New Journey Scholars program grants guidance to systemically nondominant students

Journey Scholars is a new Augustana program that provides systemically nondominant first-year students with resources, peer mentors and advice to assist in their comfort and success.

About 30 Native American, Hispanic, first-generation, LGBTQ+ and students of color chose to join the program.

“Sometimes, people want to feel like there are others like them that understand what they went through,” Willette Capers, director of diversity, equity and inclusion said. “Starting this was to provide a safe or brave space to champion that.”

The scholars work closely with Capers, Dean of Students Mark Blackburn and Corey Kopp, director of Campus Life.

Billie Streufert and Travis Ahlers of the Student Success Center teach a one credit course on Tuesdays and Thursdays at 10 a.m. for the Journey Scholars called “Becoming a Master student.” Hannah Boggs, a Journey Scholar majoring in business and communications, said they learn about study strategies and campus resources like the Writing Center.

The scholars also received a $200 textbook stipend, Boggs said.

Capers said the main goal of the program is to provide connections, both with fellow students and with resources.

“I think it provides an avenue for retention because there is that connection piece that’s built in early,” Capers said.

Through peer mentorship, the Journey Scholars have a social support system built in before they arrive on campus, Capers said.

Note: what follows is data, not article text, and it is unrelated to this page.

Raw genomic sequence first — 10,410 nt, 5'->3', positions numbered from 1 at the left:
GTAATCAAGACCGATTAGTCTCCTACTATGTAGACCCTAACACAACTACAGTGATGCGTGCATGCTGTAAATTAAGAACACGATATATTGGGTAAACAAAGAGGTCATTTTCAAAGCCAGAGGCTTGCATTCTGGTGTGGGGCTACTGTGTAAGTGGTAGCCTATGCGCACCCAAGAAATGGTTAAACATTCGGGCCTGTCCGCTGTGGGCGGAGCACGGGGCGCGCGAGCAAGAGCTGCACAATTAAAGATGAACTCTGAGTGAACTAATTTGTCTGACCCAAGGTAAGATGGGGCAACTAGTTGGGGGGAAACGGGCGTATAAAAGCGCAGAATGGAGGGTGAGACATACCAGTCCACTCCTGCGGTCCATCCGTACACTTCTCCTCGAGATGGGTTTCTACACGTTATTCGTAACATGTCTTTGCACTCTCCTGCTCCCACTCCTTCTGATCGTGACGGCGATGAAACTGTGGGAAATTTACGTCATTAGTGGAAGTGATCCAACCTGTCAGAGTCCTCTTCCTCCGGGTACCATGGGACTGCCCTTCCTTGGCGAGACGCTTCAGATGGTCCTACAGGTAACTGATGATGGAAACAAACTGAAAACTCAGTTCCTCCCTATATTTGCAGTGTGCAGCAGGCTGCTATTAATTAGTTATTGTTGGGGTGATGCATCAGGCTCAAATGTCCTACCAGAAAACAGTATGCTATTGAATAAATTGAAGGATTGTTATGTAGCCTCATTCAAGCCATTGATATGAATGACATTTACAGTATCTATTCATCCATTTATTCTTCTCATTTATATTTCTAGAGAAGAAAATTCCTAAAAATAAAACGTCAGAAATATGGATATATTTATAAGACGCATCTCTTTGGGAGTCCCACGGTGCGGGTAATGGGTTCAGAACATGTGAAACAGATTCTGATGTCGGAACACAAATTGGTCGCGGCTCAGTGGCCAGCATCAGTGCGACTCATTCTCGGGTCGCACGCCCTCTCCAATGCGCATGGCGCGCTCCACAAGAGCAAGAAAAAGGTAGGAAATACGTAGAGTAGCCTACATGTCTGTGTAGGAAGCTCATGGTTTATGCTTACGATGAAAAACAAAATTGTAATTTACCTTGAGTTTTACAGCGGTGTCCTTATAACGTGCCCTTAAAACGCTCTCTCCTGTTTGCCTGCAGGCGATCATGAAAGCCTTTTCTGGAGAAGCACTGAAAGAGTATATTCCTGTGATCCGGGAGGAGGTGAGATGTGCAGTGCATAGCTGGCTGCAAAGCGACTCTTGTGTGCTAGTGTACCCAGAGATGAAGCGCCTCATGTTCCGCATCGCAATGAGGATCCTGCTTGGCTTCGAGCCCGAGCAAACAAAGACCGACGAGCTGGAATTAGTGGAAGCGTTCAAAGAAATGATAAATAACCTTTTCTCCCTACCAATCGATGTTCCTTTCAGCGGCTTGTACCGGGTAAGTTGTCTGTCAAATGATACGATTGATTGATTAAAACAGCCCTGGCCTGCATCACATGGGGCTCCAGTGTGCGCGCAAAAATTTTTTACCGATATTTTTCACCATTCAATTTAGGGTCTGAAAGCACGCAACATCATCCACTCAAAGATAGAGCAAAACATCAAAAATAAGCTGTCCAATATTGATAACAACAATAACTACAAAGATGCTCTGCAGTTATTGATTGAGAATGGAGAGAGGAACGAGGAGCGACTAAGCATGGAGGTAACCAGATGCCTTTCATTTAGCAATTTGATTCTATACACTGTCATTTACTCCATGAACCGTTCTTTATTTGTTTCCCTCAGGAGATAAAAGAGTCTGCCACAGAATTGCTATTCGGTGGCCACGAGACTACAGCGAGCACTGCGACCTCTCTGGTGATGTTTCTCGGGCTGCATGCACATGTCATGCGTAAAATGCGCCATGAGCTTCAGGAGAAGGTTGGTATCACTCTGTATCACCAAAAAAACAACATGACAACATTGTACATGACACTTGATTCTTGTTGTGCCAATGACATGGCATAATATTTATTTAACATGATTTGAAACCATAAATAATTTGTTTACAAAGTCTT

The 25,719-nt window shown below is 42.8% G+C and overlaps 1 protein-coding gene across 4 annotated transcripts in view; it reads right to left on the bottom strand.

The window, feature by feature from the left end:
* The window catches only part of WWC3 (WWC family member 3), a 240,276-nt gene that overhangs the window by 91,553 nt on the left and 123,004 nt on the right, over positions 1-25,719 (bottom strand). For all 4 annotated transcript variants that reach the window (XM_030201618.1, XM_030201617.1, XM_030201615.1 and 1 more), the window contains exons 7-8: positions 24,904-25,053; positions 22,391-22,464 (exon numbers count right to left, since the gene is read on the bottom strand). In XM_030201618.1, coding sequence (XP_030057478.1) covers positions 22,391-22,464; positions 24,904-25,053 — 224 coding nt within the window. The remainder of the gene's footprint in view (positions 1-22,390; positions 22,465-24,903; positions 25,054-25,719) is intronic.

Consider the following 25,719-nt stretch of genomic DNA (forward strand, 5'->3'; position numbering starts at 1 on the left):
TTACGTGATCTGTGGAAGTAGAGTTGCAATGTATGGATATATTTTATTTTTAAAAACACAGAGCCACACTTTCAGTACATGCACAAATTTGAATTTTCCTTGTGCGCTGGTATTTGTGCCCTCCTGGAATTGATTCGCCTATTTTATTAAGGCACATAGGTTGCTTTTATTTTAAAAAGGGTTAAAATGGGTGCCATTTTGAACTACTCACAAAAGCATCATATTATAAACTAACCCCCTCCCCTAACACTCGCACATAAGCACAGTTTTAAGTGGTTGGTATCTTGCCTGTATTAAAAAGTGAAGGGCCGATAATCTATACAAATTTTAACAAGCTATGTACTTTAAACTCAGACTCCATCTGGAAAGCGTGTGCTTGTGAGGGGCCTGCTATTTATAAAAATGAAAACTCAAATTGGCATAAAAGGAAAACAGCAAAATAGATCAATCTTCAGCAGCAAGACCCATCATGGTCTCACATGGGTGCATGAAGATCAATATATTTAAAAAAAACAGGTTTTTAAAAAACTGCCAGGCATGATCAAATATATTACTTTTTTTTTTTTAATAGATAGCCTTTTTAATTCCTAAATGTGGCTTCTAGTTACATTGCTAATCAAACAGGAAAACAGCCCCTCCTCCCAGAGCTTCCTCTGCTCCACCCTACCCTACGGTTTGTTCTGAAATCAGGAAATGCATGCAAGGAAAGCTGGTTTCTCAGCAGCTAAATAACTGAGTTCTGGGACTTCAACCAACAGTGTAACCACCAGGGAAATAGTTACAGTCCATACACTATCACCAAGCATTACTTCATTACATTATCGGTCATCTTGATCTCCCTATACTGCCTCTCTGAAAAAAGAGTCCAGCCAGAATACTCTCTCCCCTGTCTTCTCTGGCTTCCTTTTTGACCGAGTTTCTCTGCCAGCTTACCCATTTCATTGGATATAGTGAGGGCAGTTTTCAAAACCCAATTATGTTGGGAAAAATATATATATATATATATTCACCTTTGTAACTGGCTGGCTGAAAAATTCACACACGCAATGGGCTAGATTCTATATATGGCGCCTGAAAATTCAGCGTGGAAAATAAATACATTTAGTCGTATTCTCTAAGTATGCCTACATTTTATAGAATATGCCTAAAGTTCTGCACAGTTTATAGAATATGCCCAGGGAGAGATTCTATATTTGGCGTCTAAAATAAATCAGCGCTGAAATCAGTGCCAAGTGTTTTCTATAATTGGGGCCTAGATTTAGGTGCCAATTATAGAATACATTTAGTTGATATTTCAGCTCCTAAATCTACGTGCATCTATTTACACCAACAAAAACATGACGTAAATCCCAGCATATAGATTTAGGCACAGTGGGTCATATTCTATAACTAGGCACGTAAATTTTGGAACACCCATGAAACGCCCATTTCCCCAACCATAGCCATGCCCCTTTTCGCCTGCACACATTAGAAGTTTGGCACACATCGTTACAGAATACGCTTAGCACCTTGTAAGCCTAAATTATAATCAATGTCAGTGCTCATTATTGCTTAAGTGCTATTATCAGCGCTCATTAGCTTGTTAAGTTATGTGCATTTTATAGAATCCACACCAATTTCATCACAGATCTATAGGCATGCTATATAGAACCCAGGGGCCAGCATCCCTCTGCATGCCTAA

“It’s definitely nice to get to know other students who are experiencing the exact same thing,” Boggs said. “Like, I’m the first kid in my family to go to college.”

On Thursday, Aug. 22, the Journey Scholars moved into their dorms and parted with their families two days before the rest of the freshman class. Capers said they spent the extra time listening to speakers talk about diversity, success and different majors.

The scholars and their mentors toured the Washington Pavillion, went to Thunder Road and ate ice cream.

Peer mentorship from five upperclassmen is an important part of the program, Capers said.

Every week or two, Hunter Lipinski, a junior peer mentor, said he meets with one of the seven Journey Scholars he mentors, just to check in and maintain their friendship. More often, he said he chats with them around campus or texts them to check in.

“I like to put it simply as being their friend, being a resource here on campus,” Lipinski said.

Boggs said she has met with her peer mentor, junior Amara Rodis, once so far this semester.

“I feel like if I still have questions right now I could definitely text her and get some advice or direction in where to go,” Boggs said.

Capers said she hopes to improve the program next year and include an application process, accepting about 30 students again.

“I want to ensure that these students feel like they have a home, that they have a space,” Capers said. “This is a place where they can thrive, be great and be themselves.”

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